Throughout United States history many policies regarding international affairs have been developed and used in the best interests of the U.S. These policies have greatly contributed to the growth and development of the United States during difficult times. The main purpose of these policies was to protect U.
S. interests from negative foreign influence. During different periods in U.S. history, these policies were adapted in order to keep peace, prevent war, and in some cases expand America's boundaries.
From the late 18th century to the early nineteen hundreds the U.S. went through three such eras that turned a small, weak country into a huge, prosperous United States.
In thefirst era from 1790 to 1825, the United States was just beginning to develop on its own apart from Great Britain and needed time to form a strong government before it did anything else. It was several years earlier that the Constitution was written and thefirst president was elected. The United States was still amending the Constitution at the end of the 1700s and throughout much of the early 1800s was setting up boundaries and resolving problems with nearby tribes.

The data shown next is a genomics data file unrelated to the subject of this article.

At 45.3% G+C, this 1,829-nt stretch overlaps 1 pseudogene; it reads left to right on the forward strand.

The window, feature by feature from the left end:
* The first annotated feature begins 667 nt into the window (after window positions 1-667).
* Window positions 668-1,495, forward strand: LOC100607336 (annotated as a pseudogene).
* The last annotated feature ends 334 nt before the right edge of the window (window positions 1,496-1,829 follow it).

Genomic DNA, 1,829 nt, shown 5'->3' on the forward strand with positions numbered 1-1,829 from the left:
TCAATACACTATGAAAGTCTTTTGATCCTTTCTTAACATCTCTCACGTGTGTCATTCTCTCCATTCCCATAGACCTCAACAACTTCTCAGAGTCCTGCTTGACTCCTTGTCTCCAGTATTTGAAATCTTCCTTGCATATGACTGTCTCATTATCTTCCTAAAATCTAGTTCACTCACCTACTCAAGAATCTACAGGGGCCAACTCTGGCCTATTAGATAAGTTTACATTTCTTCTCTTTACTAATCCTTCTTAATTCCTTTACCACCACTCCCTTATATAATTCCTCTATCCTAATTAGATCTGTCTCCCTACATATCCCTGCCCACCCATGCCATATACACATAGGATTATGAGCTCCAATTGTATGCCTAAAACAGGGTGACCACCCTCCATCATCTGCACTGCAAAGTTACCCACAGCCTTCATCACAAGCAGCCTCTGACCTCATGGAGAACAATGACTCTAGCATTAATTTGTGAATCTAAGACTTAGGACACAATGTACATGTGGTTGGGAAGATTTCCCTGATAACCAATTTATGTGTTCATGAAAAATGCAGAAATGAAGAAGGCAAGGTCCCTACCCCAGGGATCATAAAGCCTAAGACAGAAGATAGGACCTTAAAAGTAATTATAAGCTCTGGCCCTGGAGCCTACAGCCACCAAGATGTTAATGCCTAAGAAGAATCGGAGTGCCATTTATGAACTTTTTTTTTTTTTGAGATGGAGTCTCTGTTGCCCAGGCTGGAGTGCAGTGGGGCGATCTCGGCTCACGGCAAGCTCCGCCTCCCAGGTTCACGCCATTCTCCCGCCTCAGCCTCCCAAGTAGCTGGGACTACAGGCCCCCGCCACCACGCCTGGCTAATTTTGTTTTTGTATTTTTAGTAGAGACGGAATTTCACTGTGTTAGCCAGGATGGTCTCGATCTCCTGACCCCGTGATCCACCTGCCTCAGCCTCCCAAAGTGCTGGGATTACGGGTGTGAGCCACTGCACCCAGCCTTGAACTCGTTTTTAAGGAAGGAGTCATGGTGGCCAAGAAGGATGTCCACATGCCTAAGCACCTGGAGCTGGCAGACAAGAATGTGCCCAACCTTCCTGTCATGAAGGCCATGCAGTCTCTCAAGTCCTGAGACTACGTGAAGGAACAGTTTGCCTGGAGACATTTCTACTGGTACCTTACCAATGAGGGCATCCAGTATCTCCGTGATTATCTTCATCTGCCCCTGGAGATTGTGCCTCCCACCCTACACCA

The U.S. was also trying to eliminate European control of nearby territories such as Florida and land further out west. Another issue that the United States faced was whether to have a national bank. All these issues contributed to the fact that the United States still needed to develop and didn't need the hassle of dealing with outside nations.
By following a policy of Isolationism the U.S. was able to avoid the international turmoil occurring throughout the world and was allowed to focus in on the more i! mportant domestic issues. One way in which the U.S. isolated themselves from foreign affairs was with the Monroe Doctrine. Passed in 1823, the Monroe Doctrine prohibited European colonization in the Western Hemisphere and further more showed the rest of the world the power the Unit.